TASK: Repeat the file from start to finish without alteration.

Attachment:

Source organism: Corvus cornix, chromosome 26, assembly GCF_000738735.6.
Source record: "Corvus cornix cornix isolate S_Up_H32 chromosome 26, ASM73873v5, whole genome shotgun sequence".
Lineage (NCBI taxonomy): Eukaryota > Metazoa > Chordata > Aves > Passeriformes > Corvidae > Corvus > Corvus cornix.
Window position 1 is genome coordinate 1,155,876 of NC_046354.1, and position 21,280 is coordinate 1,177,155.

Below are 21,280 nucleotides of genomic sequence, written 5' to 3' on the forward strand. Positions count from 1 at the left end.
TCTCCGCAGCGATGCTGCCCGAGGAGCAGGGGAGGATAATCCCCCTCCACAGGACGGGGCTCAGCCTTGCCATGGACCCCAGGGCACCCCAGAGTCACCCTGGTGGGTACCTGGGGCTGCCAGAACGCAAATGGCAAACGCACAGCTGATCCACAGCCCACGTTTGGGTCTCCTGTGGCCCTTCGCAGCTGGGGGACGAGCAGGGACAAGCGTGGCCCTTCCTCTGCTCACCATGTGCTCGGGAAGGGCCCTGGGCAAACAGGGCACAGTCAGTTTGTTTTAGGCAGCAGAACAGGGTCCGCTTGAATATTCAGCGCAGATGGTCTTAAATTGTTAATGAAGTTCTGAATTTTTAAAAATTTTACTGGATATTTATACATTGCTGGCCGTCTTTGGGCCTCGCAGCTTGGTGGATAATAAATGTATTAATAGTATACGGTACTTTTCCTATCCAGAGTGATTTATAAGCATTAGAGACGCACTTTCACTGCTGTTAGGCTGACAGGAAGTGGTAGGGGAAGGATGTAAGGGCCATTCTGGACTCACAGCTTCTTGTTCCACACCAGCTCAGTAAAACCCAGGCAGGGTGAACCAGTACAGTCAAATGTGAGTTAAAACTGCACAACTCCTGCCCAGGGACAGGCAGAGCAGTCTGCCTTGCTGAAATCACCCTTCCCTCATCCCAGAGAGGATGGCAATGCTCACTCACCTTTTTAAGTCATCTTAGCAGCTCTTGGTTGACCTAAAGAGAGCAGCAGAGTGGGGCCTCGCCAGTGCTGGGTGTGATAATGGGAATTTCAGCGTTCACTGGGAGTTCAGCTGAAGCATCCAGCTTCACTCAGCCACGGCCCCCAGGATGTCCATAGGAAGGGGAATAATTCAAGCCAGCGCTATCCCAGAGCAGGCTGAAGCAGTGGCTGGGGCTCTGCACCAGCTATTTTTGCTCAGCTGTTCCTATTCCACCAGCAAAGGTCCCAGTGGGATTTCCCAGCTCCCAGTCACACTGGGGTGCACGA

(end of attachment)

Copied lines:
Source organism: Corvus cornix, chromosome 26, assembly GCF_000738735.6.
Source record: "Corvus cornix cornix isolate S_Up_H32 chromosome 26, ASM73873v5, whole genome shotgun sequence".
Lineage (NCBI taxonomy): Eukaryota > Metazoa > Chordata > Aves > Passeriformes > Corvidae > Corvus > Corvus cornix.
Window position 1 is genome coordinate 1,155,876 of NC_046354.1, and position 21,280 is coordinate 1,177,155.

Below are 21,280 nucleotides of genomic sequence, written 5' to 3' on the forward strand. Positions count from 1 at the left end.
TCTCCGCAGCGATGCTGCCCGAGGAGCAGGGGAGGATAATCCCCCTCCACAGGACGGGGCTCAGCCTTGCCATGGACCCCAGGGCACCCCAGAGTCACCCTGGTGGGTACCTGGGGCTGCCAGAACGCAAATGGCAAACGCACAGCTGATCCACAGCCCACGTTTGGGTCTCCTGTGGCCCTTCGCAGCTGGGGGACGAGCAGGGACAAGCGTGGCCCTTCCTCTGCTCACCATGTGCTCGGGAAGGGCCCTGGGCAAACAGGGCACAGTCAGTTTGTTTTAGGCAGCAGAACAGGGTCCGCTTGAATATTCAGCGCAGATGGTCTTAAATTGTTAATGAAGTTCTGAATTTTTAAAAATTTTACTGGATATTTATACATTGCTGGCCGTCTTTGGGCCTCGCAGCTTGGTGGATAATAAATGTATTAATAGTATACGGTACTTTTCCTATCCAGAGTGATTTATAAGCATTAGAGACGCACTTTCACTGCTGTTAGGCTGACAGGAAGTGGTAGGGGAAGGATGTAAGGGCCATTCTGGACTCACAGCTTCTTGTTCCACACCAGCTCAGTAAAACCCAGGCAGGGTGAACCAGTACAGTCAAATGTGAGTTAAAACTGCACAACTCCTGCCCAGGGACAGGCAGAGCAGTCTGCCTTGCTGAAATCACCCTTCCCTCATCCCAGAGAGGATGGCAATGCTCACTCACCTTTTTAAGTCATCTTAGCAGCTCTTGGTTGACCTAAAGAGAGCAGCAGAGTGGGGCCTCGCCAGTGCTGGGTGTGATAATGGGAATTTCAGCGTTCACTGGGAGTTCAGCTGAAGCATCCAGCTTCACTCAGCCACGGCCCCCAGGATGTCCATAGGAAGGGGAATAATTCAAGCCAGCGCTATCCCAGAGCAGGCTGAAGCAGTGGCTGGGGCTCTGCACCAGCTATTTTTGCTCAGCTGTTCCTATTCCACCAGCAAAGGTCCCAGTGGGATTTCCCAGCTCCCAGTCACACTGGGGTGCACGA